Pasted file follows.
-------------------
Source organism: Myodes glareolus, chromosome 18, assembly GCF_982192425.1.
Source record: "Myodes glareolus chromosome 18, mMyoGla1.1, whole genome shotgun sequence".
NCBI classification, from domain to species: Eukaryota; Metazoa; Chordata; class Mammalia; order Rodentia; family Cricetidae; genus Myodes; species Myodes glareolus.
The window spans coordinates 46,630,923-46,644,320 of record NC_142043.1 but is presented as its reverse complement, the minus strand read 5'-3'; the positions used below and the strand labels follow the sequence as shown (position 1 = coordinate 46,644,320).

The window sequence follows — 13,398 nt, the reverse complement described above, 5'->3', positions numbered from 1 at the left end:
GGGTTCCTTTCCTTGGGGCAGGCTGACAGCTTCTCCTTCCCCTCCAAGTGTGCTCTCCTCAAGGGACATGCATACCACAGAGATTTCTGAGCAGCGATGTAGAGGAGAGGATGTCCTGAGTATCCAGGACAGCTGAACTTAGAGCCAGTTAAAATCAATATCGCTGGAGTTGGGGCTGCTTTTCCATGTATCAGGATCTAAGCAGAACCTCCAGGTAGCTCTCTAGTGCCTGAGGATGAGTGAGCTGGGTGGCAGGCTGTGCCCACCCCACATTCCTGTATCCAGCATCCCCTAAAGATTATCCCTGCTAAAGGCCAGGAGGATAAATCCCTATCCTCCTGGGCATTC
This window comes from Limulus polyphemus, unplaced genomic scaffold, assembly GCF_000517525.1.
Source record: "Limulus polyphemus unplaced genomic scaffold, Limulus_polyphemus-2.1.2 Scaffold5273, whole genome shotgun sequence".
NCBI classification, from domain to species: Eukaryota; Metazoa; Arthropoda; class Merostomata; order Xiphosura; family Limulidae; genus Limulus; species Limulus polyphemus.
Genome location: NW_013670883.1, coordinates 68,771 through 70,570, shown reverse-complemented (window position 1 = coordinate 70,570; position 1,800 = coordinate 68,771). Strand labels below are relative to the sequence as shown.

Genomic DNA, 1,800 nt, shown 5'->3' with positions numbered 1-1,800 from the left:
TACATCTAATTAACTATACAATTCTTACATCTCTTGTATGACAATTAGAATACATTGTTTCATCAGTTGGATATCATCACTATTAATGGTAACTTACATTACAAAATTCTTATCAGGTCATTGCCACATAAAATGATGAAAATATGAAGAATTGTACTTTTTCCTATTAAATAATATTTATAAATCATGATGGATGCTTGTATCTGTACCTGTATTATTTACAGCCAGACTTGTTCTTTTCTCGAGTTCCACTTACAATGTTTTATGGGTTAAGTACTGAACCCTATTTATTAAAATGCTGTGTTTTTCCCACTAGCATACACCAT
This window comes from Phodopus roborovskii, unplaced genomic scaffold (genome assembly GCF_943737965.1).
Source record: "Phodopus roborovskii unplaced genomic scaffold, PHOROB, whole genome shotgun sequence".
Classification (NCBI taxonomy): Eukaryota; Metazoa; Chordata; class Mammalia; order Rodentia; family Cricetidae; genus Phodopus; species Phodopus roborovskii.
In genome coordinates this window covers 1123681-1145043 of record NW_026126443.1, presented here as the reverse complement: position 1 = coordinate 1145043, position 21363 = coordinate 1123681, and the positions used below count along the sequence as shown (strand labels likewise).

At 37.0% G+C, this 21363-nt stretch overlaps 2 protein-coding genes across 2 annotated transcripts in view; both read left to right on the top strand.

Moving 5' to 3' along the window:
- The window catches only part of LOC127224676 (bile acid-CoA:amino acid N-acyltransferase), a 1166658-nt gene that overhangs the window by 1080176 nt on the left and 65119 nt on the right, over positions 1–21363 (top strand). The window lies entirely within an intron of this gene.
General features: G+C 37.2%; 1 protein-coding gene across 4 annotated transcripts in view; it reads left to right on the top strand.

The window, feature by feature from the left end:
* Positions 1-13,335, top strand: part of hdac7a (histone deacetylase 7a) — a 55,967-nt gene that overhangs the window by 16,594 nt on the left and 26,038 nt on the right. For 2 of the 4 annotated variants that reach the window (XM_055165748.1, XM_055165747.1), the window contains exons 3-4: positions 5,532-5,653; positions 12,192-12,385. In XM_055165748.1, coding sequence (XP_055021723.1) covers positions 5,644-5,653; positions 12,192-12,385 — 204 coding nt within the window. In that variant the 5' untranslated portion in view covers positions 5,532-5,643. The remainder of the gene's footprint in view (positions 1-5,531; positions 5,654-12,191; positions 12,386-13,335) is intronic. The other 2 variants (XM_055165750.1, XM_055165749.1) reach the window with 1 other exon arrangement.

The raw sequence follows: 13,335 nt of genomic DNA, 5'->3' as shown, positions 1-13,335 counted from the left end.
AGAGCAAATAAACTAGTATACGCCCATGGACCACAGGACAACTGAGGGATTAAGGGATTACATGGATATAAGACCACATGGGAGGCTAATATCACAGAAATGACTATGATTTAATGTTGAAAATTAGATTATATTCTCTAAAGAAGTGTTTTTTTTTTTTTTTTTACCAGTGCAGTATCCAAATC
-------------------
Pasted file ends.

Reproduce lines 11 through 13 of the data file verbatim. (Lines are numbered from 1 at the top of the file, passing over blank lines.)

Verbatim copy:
Genomic DNA, 1,800 nt, shown 5'->3' with positions numbered 1-1,800 from the left:
TACATCTAATTAACTATACAATTCTTACATCTCTTGTATGACAATTAGAATACATTGTTTCATCAGTTGGATATCATCACTATTAATGGTAACTTACATTACAAAATTCTTATCAGGTCATTGCCACATAAAATGATGAAAATATGAAGAATTGTACTTTTTCCTATTAAATAATATTTATAAATCATGATGGATGCTTGTATCTGTACCTGTATTATTTACAGCCAGACTTGTTCTTTTCTCGAGTTCCACTTACAATGTTTTATGGGTTAAGTACTGAACCCTATTTATTAAAATGCTGTGTTTTTCCCACTAGCATACACCAT
This window comes from Phodopus roborovskii, unplaced genomic scaffold (genome assembly GCF_943737965.1).